Supervisory team: Daniel Robinson, Paul Munro and Danielle Drozdzewski.

This project analyses the commodification of nature/natural products and of Indigenous knowledge. It would seek to conduct a range of case studies, legal analyses, and ethnography, aimed at identifying biopiracy cases. It will also seek to analyse Indigenous mechanisms for protecting their environmental knowledge, including through customary laws and community protocols. This project will reflect upon implementation of the UN Nagoya Protocol to the Convention on Biological Diversity and its role in preventing biopiracy, as well as the World Intellectual Property Organization Intergovernmental Committee on Traditional Knowledge.

Details here.

2.) The Impact of Artificial Intelligence on Education Policy
Supervisory team: Kalervo Gulson, Matthew Kearnes and Andrew Murphie.

This project will be part of investigations into the ongoing and potential impact of artificial intelligence on both education policy making and analysis. PhD projects that address any or all of the following questions are welcome (1) what are the possibilities and challenges for education and education policy that are occurring and will occur by implementing artificial intelligence into governance, instructional and assessment settings? How might these possibilities and challenges relate to changes already occurring around algorithmic governance and big data in education? (2) what are the ethical, economic, and political biosocial considerations of implementing artificial intelligence into educational organizations? This includes issues of trust and transparency relating to the ‘black box’ of AI and prediction; and (3) how does artificial intelligence, including machine learning, use ideas from social policy, including policy and value networks, and how can policy analysts use these same ideas? What are the epistemological and ontological issues, such as those around representation, posed by AI for policy and analysis?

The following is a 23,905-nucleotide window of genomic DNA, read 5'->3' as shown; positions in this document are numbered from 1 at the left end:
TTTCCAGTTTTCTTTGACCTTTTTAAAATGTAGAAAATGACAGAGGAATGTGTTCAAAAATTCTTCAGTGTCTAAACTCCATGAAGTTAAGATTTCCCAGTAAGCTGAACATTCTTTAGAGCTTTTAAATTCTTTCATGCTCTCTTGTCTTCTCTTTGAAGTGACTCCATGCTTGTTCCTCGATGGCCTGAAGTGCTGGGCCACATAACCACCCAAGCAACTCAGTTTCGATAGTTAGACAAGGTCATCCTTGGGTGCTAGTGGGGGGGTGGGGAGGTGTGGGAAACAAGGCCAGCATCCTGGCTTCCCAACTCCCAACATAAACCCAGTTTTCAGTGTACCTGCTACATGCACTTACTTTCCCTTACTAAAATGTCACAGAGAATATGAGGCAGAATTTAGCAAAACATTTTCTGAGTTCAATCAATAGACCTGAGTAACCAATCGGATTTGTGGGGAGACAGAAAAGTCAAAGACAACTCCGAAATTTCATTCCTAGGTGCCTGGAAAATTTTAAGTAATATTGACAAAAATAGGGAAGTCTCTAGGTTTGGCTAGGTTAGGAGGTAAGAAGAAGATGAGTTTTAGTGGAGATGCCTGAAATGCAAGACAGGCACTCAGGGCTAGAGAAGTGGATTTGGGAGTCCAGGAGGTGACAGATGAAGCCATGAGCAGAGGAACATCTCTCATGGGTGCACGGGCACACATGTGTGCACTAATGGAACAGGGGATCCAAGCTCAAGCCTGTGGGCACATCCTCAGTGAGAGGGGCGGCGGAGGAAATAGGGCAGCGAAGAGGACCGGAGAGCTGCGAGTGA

Details here.

3.) Multispecies Studies: Rethinking Human/Wildlife Interactions
Supervisory team: Thom van Dooren, Eben Kirksey, Lindsay Kelley.

Multispecies Studies is an emerging field of interdisciplinary research that draws the humanities into dialogue with the biological sciences and ethnographic methods to better understand the shifting and highly consequential relationships between human communities and wildlife in a period of escalating social and environmental change. Providing new perspectives on issues as diverse as biodiversity loss, climate change and globalization, work in this area seeks to better understand and intervene in human/wildlife interactions to produce more sustainable, equitable and flourishing outcomes for all parties.

Details here.